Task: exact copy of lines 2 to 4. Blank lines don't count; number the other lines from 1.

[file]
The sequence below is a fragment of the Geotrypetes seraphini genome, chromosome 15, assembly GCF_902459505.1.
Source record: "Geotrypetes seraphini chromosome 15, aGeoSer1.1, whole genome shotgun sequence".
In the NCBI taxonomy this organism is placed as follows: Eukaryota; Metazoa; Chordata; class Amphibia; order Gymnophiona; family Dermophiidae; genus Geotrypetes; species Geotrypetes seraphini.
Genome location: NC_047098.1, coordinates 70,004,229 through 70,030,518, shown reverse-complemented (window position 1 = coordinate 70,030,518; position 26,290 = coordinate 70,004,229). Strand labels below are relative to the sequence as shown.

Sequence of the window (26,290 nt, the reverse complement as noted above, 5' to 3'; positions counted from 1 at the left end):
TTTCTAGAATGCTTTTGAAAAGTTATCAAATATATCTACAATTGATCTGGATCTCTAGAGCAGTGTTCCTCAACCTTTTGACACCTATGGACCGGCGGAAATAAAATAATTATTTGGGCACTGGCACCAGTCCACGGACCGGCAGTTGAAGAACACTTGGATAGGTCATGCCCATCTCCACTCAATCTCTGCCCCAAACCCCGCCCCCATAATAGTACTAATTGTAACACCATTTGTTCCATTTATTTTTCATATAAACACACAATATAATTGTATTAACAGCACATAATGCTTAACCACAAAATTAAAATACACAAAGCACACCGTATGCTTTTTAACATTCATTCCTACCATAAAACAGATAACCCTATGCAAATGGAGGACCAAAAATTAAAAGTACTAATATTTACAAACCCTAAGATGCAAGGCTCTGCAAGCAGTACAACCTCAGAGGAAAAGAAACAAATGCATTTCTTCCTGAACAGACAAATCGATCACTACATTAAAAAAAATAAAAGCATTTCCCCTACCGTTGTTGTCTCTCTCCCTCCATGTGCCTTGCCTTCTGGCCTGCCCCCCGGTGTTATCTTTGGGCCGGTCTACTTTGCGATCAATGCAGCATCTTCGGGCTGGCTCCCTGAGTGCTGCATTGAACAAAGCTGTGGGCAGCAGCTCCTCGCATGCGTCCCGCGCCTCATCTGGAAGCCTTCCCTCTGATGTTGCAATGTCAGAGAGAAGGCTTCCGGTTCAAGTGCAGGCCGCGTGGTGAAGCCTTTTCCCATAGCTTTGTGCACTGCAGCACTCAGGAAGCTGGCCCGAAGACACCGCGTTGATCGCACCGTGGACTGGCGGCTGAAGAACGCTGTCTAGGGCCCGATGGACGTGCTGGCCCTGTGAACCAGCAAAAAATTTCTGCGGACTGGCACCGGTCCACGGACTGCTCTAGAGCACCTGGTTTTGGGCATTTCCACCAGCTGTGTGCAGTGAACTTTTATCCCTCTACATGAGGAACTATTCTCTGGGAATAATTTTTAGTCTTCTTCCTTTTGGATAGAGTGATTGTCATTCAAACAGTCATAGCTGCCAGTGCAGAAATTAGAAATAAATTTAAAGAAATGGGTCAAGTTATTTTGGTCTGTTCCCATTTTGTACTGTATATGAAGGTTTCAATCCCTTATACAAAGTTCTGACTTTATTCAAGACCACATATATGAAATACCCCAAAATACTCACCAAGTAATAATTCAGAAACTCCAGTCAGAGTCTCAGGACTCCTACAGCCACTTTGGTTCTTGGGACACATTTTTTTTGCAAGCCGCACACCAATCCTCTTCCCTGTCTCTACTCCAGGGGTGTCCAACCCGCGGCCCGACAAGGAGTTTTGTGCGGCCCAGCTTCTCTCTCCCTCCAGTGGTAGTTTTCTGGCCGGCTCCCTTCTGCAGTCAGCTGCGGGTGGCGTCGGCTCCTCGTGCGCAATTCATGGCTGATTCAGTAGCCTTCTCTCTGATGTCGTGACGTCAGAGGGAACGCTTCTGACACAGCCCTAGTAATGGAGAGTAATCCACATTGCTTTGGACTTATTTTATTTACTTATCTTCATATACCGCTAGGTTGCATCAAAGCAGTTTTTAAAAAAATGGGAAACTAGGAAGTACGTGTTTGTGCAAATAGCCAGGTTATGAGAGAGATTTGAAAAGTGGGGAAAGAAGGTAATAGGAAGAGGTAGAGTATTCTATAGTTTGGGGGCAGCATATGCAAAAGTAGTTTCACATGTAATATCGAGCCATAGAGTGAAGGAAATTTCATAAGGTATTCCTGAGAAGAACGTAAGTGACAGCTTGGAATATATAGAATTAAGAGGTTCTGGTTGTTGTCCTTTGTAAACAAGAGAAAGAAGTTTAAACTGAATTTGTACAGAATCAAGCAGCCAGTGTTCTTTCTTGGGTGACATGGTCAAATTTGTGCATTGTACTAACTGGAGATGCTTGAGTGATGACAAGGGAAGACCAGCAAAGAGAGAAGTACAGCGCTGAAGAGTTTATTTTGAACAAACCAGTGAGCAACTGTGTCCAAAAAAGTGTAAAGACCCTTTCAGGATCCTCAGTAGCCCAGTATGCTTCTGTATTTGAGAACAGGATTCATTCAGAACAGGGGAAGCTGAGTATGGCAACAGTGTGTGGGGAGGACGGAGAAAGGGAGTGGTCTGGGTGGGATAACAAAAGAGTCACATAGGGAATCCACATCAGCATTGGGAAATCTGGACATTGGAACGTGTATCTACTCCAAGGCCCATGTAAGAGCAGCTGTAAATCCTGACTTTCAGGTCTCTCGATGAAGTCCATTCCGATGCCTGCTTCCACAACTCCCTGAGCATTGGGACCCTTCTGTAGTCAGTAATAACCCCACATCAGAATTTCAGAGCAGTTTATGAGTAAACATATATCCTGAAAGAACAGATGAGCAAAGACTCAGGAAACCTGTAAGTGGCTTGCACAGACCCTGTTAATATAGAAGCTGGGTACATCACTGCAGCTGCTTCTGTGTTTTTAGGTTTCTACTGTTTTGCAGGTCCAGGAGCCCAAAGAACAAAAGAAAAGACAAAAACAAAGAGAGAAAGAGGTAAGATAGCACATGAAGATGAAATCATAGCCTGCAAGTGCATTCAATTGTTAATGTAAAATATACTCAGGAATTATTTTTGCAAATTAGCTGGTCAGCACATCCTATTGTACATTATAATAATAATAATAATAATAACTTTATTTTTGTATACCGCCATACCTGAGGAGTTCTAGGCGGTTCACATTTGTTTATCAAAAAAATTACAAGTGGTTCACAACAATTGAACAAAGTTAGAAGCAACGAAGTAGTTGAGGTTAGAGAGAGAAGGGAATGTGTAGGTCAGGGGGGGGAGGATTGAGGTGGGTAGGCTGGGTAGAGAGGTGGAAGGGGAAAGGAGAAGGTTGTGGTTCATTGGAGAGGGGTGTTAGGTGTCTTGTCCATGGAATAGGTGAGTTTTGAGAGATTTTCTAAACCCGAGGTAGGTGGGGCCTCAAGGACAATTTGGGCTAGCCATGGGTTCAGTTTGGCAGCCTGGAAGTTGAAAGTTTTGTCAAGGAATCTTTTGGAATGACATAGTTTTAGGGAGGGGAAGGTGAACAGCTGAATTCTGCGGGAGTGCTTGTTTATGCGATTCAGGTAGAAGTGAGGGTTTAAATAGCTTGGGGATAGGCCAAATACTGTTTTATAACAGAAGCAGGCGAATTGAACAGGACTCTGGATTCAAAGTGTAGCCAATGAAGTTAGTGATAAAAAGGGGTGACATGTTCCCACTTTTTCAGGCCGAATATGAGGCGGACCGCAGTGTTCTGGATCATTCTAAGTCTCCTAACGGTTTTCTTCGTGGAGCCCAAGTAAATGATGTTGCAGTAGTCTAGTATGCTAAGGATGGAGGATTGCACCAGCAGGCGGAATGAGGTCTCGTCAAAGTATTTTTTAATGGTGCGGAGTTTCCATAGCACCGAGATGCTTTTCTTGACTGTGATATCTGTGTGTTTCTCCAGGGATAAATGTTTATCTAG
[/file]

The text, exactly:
Source record: "Geotrypetes seraphini chromosome 15, aGeoSer1.1, whole genome shotgun sequence".
In the NCBI taxonomy this organism is placed as follows: Eukaryota; Metazoa; Chordata; class Amphibia; order Gymnophiona; family Dermophiidae; genus Geotrypetes; species Geotrypetes seraphini.
Genome location: NC_047098.1, coordinates 70,004,229 through 70,030,518, shown reverse-complemented (window position 1 = coordinate 70,030,518; position 26,290 = coordinate 70,004,229). Strand labels below are relative to the sequence as shown.